Rosa M.M.,Hospital de Santa Maria |
Dias T.,Diabetes and Metabolism Unit
Handbook of Clinical Neurology | Year: 2014
Endocrine drugs are agents directed to a malfunctioning endocrine path. Several agents are secreted in or target the nervous system, and are thus more prone to cause neurologic adverse events (AEs). This chapter focuses on commonly used endocrine agents directed to the hypothalamus-pituitary axis, thyroid, and antidiabetic agents. The therapeutic agents are discussed in terms of indication, mechanism of action, description, and frequency of AEs, and risk factors for occurrence where available. © 2014 Elsevier B.V.
Ogunmola O.J.,Cardiac Center |
Akintomide A.O.,Obafemi Awolowo University |
Olamoyegun A.M.,Diabetes and Metabolism Unit
BMC Research Notes | Year: 2013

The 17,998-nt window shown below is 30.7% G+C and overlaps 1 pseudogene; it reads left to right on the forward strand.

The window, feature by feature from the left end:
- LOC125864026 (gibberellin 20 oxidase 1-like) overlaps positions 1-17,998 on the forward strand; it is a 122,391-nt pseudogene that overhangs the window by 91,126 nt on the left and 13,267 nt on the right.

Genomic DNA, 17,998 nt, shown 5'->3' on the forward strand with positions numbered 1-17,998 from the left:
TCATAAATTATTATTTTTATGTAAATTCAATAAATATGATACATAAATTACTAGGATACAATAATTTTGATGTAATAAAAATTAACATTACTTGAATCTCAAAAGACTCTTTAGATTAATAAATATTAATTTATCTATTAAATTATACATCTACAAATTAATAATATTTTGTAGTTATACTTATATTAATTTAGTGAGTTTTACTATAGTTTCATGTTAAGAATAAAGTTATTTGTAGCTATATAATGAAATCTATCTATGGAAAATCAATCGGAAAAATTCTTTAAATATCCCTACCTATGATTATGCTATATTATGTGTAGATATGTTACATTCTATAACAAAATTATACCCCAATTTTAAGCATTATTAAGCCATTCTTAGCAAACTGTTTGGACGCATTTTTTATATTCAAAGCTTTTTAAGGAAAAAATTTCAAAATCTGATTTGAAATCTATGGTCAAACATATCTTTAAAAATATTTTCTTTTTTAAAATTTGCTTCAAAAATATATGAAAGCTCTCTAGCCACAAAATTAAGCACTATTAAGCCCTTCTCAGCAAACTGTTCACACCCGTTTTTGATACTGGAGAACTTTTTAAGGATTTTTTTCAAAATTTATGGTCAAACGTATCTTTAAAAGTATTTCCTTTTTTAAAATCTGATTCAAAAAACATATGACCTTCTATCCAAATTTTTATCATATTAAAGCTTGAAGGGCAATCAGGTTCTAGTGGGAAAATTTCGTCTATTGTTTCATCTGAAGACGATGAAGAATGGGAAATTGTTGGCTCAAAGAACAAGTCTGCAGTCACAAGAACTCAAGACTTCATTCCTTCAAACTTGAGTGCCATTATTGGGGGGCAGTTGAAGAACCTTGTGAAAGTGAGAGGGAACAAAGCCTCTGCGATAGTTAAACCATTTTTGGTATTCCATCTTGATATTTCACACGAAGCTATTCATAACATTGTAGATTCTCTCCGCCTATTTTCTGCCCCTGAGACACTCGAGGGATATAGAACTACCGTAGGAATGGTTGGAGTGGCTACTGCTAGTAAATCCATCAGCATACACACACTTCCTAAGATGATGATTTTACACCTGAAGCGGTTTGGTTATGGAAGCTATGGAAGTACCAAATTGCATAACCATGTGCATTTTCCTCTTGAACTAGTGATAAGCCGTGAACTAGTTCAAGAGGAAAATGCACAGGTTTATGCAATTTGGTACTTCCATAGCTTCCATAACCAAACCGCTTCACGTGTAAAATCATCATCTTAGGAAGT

Background: The Tei index is a Doppler-derived myocardial performance index. It is a measure of the combined systolic and diastolic myocardial performance of both the left and right ventricles. The incidence of heart failure (HF) is increasing globally, and its severity can be clinically assessed using the New York Heart Association (NYHA) functional classification and more objectively using echocardiographic assessment of systolic and diastolic functions. Thus, a measure of the combined systolic and diastolic myocardial performance could be a useful predictor of the severity of the clinical status of patients with HF. Results: Seventy-five newly presenting patients with HF of NYHA class II to IV and 60 normal controls were consecutively recruited. Using conventional two-dimensional and Doppler echocardiography techniques, the left ventricular parameters assessed were the isovolumic relaxation time (IVRT), isovolumic contraction time (IVCT), ejection time (ET), ejection fraction (EF), and end-diastolic volume (EDV). The Tei index was determined using the formula IVCT + IVRT/ET. The mean Tei index of patients was significantly higher than that of controls (0.884 ± 0.321 vs. 0.842 ± 0.14; p < 0.001). The Tei index ranged from 0.33 to 1.94 in patients and from 0.56 to 1.24 in controls. The mean EF was lower in patients than in controls (50.47% ± 19.01% vs. 68.35% ± 7.75%; p = 0.001). The mean EDV was higher in patients than in controls (171.39 ± 100.96 vs. 94.15 ± 28.54; p < 0.001). Comparison of the mean Tei indices of patients with HF of NYHA classes II, III, and IV showed statistically significant differences among all three groups (p < 0.001). Conclusions: The Tei index seems to be a clinically relevant indicator of cardiac function. It is reflective of the severity of HF as clinically assessed using the NYHA functional classification in patients with HF. © 2013 Ogunmola et al.; licensee BioMed Central Ltd.